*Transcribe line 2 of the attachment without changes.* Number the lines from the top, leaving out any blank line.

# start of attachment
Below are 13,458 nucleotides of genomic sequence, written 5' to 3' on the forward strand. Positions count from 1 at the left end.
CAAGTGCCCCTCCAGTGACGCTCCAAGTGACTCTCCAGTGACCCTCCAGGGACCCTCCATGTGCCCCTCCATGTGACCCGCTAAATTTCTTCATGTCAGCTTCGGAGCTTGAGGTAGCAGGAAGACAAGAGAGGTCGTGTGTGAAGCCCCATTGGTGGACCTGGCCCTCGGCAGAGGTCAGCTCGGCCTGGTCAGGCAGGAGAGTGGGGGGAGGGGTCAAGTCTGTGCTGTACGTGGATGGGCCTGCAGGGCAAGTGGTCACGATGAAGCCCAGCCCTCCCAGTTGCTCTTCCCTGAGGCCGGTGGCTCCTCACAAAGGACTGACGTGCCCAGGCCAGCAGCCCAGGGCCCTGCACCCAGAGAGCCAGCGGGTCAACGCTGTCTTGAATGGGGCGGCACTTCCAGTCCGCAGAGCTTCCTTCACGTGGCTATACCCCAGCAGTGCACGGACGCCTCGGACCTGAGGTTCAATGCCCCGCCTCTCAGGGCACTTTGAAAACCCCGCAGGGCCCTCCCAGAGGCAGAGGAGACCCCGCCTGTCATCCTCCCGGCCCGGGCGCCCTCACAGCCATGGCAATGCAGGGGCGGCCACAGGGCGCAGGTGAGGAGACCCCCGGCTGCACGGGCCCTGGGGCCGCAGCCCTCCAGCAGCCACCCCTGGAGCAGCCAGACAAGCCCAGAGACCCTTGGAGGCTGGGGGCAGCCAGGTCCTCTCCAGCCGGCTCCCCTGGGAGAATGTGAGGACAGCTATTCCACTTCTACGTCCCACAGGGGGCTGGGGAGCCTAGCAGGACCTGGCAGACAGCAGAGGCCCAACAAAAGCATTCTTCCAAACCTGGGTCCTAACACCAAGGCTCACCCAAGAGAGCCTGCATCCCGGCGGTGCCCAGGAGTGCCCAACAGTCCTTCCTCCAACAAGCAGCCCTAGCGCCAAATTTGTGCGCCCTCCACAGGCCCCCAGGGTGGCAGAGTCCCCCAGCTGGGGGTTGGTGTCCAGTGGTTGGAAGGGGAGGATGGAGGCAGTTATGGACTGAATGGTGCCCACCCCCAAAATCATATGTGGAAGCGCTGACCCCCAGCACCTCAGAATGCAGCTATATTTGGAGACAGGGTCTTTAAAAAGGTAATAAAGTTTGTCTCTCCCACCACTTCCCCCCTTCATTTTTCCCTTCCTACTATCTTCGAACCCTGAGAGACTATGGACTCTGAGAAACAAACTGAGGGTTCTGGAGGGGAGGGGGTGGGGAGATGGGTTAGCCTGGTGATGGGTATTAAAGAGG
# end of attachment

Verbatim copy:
CAAGTGCCCCTCCAGTGACGCTCCAAGTGACTCTCCAGTGACCCTCCAGGGACCCTCCATGTGCCCCTCCATGTGACCCGCTAAATTTCTTCATGTCAGCTTCGGAGCTTGAGGTAGCAGGAAGACAAGAGAGGTCGTGTGTGAAGCCCCATTGGTGGACCTGGCCCTCGGCAGAGGTCAGCTCGGCCTGGTCAGGCAGGAGAGTGGGGGGAGGGGTCAAGTCTGTGCTGTACGTGGATGGGCCTGCAGGGCAAGTGGTCACGATGAAGCCCAGCCCTCCCAGTTGCTCTTCCCTGAGGCCGGTGGCTCCTCACAAAGGACTGACGTGCCCAGGCCAGCAGCCCAGGGCCCTGCACCCAGAGAGCCAGCGGGTCAACGCTGTCTTGAATGGGGCGGCACTTCCAGTCCGCAGAGCTTCCTTCACGTGGCTATACCCCAGCAGTGCACGGACGCCTCGGACCTGAGGTTCAATGCCCCGCCTCTCAGGGCACTTTGAAAACCCCGCAGGGCCCTCCCAGAGGCAGAGGAGACCCCGCCTGTCATCCTCCCGGCCCGGGCGCCCTCACAGCCATGGCAATGCAGGGGCGGCCACAGGGCGCAGGTGAGGAGACCCCCGGCTGCACGGGCCCTGGGGCCGCAGCCCTCCAGCAGCCACCCCTGGAGCAGCCAGACAAGCCCAGAGACCCTTGGAGGCTGGGGGCAGCCAGGTCCTCTCCAGCCGGCTCCCCTGGGAGAATGTGAGGACAGCTATTCCACTTCTACGTCCCACAGGGGGCTGGGGAGCCTAGCAGGACCTGGCAGACAGCAGAGGCCCAACAAAAGCATTCTTCCAAACCTGGGTCCTAACACCAAGGCTCACCCAAGAGAGCCTGCATCCCGGCGGTGCCCAGGAGTGCCCAACAGTCCTTCCTCCAACAAGCAGCCCTAGCGCCAAATTTGTGCGCCCTCCACAGGCCCCCAGGGTGGCAGAGTCCCCCAGCTGGGGGTTGGTGTCCAGTGGTTGGAAGGGGAGGATGGAGGCAGTTATGGACTGAATGGTGCCCACCCCCAAAATCATATGTGGAAGCGCTGACCCCCAGCACCTCAGAATGCAGCTATATTTGGAGACAGGGTCTTTAAAAAGGTAATAAAGTTTGTCTCTCCCACCACTTCCCCCCTTCATTTTTCCCTTCCTACTATCTTCGAACCCTGAGAGACTATGGACTCTGAGAAACAAACTGAGGGTTCTGGAGGGGAGGGGGTGGGGAGATGGGTTAGCCTGGTGATGGGTATTAAAGAGG